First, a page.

What happens when we aren’t there to care for the animals in our lives? Furry four-legged friends, winged companions, and even water and sand creatures deserve to be cared for when we can’t provide that care. Having a pet crisis plan is ideal to make sure they get the care they need in time of need. These 5 easy steps will help you design a pet crisis plan in no time.
One – Find a Caretaker for Your Pet
In the unfortunate event you happen to become too ill or hospitalized, knowing your beloved pet is in good hands will be one less worry while you work to recover. If you have family in the house who already shares in this responsibility then this step is covered.
However, many homes are a household of one or there may be multiple people in a home who may be fighting an illness simultaneously. In those situations, having a pet crisis plan set up with a list of alternative care providers is vital. Think of people in your life who may be able to be your hero such as:
Other options would include:
Pet Boarding House
Hire a Pet Caretaker
Temporary Pet Foster Family
It’s a good idea to have three options picked out; one as the first choice and the others as a backup in the event your first choice isn’t available.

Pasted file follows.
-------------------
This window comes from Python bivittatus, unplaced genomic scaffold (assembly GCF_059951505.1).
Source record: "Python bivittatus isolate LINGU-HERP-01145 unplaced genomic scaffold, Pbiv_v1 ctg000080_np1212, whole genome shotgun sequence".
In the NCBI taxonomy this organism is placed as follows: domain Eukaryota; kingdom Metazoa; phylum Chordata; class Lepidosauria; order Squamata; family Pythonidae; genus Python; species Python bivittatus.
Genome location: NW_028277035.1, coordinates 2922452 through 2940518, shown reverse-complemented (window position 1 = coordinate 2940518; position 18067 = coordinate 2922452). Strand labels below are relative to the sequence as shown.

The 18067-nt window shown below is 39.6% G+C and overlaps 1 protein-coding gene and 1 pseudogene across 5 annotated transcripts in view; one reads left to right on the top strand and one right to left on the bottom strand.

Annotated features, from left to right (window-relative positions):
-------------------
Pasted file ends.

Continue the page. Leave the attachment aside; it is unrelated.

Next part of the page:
Two – Update Pet Information
Being able to pass on the most current and accurate information about your pets is important in passing the torch for their care.
Call your veterinarian and make sure they have the most current contact information for you and the emergency contacts you’ve chosen above. Make sure the pets microchip (if applicable) is also set with the most current information.
Go ahead and ask your veterinarian about vaccinations to be sure they are also up to date. If so, get a copy of those vaccinations for your records. If not, and appointments are available, now’s the time to get those current.
Remember to update any ID tag your pet might wear with current contact information.
Three – Prepare a Pet Care Kit
Having a bag packed with the essentials makes for an easy hand-off and will provide some of the comforts of home for your pet. Items to include in your pet care kit should include:
Leashes, collars, and harnesses
Blanket and/or pet bed
Crate, carrier, or cage
In addition to the items to make your pet comfy, your helper will need some support as well. Be sure to include these items in your pet care kit:
Veterinarian contact information
Medications with detailed instructions
Four – Tell Others Your Pet Crisis Plan
You can spread the word about your emergency pet care wishes in many different ways. First and foremost, tell those in your circle about your pet crisis plan so they don’t needlessly worry.
Tell Your Landlord
In addition to informing your friends and family, if you are renting, remember to tell your landlord. Your property manager will typically maintain emergency contact information in your file. They also likely have information that you are a pet owner. Making sure they know your pet crisis plan may be very helpful in the event of an emergency or disaster.
Post Door and Window Decals